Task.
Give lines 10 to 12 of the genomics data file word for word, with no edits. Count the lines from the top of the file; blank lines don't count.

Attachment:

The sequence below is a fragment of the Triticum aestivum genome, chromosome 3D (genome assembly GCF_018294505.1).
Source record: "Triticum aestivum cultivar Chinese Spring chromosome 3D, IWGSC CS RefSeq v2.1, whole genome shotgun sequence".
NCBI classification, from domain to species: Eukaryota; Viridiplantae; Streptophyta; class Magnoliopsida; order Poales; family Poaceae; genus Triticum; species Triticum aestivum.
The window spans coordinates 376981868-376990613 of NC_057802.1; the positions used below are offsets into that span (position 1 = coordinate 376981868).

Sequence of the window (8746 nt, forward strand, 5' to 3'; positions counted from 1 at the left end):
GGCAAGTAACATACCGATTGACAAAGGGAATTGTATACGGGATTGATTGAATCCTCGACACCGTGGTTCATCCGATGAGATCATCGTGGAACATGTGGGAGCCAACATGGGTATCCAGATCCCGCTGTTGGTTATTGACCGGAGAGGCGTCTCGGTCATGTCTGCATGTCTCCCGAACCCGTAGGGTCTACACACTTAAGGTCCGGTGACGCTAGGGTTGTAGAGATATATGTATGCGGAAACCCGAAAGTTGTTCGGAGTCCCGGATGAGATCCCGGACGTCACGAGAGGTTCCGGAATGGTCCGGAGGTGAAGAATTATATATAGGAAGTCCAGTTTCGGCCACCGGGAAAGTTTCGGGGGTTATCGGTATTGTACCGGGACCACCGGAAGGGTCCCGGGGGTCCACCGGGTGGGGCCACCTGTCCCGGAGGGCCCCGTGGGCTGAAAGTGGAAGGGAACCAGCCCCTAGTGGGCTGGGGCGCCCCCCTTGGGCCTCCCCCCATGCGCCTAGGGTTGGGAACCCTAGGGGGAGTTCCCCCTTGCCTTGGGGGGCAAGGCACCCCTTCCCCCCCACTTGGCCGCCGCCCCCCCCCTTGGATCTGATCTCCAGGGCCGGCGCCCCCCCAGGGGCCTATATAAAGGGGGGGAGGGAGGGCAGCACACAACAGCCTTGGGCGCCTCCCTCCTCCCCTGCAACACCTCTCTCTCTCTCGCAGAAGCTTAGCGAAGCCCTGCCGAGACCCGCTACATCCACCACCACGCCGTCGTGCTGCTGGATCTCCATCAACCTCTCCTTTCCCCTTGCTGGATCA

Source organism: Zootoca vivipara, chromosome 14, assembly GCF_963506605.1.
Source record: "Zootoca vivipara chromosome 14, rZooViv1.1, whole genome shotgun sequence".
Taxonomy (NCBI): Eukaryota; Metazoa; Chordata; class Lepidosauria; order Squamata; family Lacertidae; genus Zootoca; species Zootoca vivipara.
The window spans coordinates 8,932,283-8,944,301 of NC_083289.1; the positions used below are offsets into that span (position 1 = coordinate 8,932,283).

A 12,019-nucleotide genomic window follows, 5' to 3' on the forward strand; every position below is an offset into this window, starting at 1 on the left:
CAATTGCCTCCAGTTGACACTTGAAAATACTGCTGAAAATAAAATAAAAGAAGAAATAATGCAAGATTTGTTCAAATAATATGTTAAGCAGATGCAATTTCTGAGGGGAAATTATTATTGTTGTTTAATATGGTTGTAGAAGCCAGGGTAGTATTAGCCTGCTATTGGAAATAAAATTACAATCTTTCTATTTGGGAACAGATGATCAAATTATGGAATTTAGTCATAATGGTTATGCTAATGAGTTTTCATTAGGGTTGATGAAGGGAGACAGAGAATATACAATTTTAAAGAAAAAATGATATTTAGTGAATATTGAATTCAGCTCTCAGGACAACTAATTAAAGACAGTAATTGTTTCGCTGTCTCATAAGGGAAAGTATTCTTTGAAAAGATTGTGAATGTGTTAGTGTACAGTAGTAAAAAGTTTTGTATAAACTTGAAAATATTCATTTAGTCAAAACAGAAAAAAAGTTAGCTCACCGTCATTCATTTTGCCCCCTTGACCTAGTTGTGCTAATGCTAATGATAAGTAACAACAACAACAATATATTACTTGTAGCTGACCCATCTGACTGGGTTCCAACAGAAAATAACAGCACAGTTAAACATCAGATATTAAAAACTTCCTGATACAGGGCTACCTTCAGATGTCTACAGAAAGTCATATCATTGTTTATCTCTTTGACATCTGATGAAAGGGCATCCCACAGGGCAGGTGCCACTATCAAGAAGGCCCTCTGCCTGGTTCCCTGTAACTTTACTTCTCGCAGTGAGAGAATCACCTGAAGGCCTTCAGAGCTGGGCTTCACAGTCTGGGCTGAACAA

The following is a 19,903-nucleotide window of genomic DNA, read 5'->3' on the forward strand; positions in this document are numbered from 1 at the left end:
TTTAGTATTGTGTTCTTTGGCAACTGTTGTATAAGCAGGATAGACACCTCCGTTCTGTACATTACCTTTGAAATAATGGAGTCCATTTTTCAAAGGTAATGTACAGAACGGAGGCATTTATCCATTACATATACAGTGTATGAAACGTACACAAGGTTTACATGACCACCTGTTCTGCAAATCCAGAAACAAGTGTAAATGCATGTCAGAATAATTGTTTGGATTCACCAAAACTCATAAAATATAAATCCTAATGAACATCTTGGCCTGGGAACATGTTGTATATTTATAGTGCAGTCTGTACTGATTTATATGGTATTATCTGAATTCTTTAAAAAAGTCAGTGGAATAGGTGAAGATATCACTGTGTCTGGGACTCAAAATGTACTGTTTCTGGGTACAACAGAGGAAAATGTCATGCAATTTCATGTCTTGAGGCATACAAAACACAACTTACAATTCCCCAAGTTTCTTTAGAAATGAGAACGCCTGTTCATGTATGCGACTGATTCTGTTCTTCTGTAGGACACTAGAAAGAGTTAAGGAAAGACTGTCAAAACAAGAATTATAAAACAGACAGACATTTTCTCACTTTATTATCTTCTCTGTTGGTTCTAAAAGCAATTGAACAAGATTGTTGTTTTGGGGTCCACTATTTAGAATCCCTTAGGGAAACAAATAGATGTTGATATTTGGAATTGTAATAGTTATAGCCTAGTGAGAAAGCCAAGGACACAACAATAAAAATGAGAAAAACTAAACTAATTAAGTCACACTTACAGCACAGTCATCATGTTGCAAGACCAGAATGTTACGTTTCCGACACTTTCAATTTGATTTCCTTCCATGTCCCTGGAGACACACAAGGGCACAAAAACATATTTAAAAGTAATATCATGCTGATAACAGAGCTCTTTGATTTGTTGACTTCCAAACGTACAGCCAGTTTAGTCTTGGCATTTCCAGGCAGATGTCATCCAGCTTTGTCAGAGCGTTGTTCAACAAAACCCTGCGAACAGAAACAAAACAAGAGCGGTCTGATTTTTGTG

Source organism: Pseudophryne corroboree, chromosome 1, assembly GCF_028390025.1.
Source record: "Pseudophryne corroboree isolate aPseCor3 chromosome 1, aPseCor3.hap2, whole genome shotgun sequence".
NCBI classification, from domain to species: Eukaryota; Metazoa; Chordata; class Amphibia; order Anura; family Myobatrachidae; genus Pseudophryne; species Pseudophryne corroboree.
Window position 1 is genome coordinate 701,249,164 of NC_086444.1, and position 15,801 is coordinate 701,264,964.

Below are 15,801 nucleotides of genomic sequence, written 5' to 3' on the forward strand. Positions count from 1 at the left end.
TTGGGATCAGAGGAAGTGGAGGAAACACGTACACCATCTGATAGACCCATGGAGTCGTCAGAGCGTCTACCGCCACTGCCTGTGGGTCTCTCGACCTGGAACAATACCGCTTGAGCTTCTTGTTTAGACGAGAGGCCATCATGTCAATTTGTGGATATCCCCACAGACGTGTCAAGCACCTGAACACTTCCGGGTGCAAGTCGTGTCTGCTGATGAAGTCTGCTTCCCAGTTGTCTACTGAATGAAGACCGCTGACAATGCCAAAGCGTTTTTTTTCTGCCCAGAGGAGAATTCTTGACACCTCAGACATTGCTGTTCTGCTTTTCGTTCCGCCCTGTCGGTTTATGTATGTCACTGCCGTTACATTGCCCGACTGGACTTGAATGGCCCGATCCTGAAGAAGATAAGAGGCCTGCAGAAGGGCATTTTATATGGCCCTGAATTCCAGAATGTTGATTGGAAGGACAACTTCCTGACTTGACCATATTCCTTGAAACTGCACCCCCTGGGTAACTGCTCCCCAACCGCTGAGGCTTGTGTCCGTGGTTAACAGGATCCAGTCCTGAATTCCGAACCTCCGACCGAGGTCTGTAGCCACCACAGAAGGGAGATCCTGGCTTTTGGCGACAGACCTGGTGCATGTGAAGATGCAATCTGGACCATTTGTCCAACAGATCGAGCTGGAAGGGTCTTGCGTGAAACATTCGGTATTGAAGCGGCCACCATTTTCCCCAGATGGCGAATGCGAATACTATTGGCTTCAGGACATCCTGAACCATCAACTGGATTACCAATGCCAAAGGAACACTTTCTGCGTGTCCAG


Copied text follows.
The window spans coordinates 8,932,283-8,944,301 of NC_083289.1; the positions used below are offsets into that span (position 1 = coordinate 8,932,283).

A 12,019-nucleotide genomic window follows, 5' to 3' on the forward strand; every position below is an offset into this window, starting at 1 on the left:
CAATTGCCTCCAGTTGACACTTGAAAATACTGCTGAAAATAAAATAAAAGAAGAAATAATGCAAGATTTGTTCAAATAATATGTTAAGCAGATGCAATTTCTGAGGGGAAATTATTATTGTTGTTTAATATGGTTGTAGAAGCCAGGGTAGTATTAGCCTGCTATTGGAAATAAAATTACAATCTTTCTATTTGGGAACAGATGATCAAATTATGGAATTTAGTCATAATGGTTATGCTAATGAGTTTTCATTAGGGTTGATGAAGGGAGACAGAGAATATACAATTTTAAAGAAAAAATGATATTTAGTGAATATTGAATTCAGCTCTCAGGACAACTAATTAAAGACAGTAATTGTTTCGCTGTCTCATAAGGGAAAGTATTCTTTGAAAAGATTGTGAATGTGTTAGTGTACAGTAGTAAAAAGTTTTGTATAAACTTGAAAATATTCATTTAGTCAAAACAGAAAAAAAGTTAGCTCACCGTCATTCATTTTGCCCCCTTGACCTAGTTGTGCTAATGCTAATGATAAGTAACAACAACAACAATATATTACTTGTAGCTGACCCATCTGACTGGGTTCCAACAGAAAATAACAGCACAGTTAAACATCAGATATTAAAAACTTCCTGATACAGGGCTACCTTCAGATGTCTACAGAAAGTCATATCATTGTTTATCTCTTTGACATCTGATGAAAGGGCATCCCACAGGGCAGGTGCCACTATCAAGAAGGCCCTCTGCCTGGTTCCCTGTAACTTTACTTCTCGCAGTGAGAGAATCACCTGAAGGCCTTCAGAGCTGGGCTTCACAGTCTGGGCTGAACAA